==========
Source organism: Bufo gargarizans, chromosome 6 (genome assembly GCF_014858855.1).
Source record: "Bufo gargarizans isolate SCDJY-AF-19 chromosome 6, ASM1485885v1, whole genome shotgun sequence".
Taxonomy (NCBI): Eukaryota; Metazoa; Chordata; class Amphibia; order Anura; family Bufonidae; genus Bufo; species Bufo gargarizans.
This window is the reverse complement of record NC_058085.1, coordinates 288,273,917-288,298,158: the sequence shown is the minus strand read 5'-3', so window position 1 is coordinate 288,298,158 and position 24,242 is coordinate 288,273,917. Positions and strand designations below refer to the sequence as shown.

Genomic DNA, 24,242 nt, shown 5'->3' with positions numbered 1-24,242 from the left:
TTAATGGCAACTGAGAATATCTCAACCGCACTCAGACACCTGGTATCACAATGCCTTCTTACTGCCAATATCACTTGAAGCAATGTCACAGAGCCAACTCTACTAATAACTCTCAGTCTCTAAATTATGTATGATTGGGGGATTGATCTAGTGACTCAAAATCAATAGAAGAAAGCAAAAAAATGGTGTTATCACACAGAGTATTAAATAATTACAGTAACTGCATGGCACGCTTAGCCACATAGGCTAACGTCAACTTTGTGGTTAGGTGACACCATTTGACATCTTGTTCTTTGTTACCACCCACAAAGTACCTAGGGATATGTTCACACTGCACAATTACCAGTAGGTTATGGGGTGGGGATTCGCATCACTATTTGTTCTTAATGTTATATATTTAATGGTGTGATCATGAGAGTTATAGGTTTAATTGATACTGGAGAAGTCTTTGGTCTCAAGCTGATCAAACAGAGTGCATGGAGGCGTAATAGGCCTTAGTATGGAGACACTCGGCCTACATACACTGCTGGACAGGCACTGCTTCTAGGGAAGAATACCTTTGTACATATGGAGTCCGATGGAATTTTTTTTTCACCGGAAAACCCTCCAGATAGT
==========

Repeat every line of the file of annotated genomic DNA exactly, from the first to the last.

Source organism: Bufo gargarizans, chromosome 6 (genome assembly GCF_014858855.1).
Source record: "Bufo gargarizans isolate SCDJY-AF-19 chromosome 6, ASM1485885v1, whole genome shotgun sequence".
Taxonomy (NCBI): Eukaryota; Metazoa; Chordata; class Amphibia; order Anura; family Bufonidae; genus Bufo; species Bufo gargarizans.
This window is the reverse complement of record NC_058085.1, coordinates 288,273,917-288,298,158: the sequence shown is the minus strand read 5'-3', so window position 1 is coordinate 288,298,158 and position 24,242 is coordinate 288,273,917. Positions and strand designations below refer to the sequence as shown.

Genomic DNA, 24,242 nt, shown 5'->3' with positions numbered 1-24,242 from the left:
TTAATGGCAACTGAGAATATCTCAACCGCACTCAGACACCTGGTATCACAATGCCTTCTTACTGCCAATATCACTTGAAGCAATGTCACAGAGCCAACTCTACTAATAACTCTCAGTCTCTAAATTATGTATGATTGGGGGATTGATCTAGTGACTCAAAATCAATAGAAGAAAGCAAAAAAATGGTGTTATCACACAGAGTATTAAATAATTACAGTAACTGCATGGCACGCTTAGCCACATAGGCTAACGTCAACTTTGTGGTTAGGTGACACCATTTGACATCTTGTTCTTTGTTACCACCCACAAAGTACCTAGGGATATGTTCACACTGCACAATTACCAGTAGGTTATGGGGTGGGGATTCGCATCACTATTTGTTCTTAATGTTATATATTTAATGGTGTGATCATGAGAGTTATAGGTTTAATTGATACTGGAGAAGTCTTTGGTCTCAAGCTGATCAAACAGAGTGCATGGAGGCGTAATAGGCCTTAGTATGGAGACACTCGGCCTACATACACTGCTGGACAGGCACTGCTTCTAGGGAAGAATACCTTTGTACATATGGAGTCCGATGGAATTTTTTTTTCACCGGAAAACCCTCCAGATAGT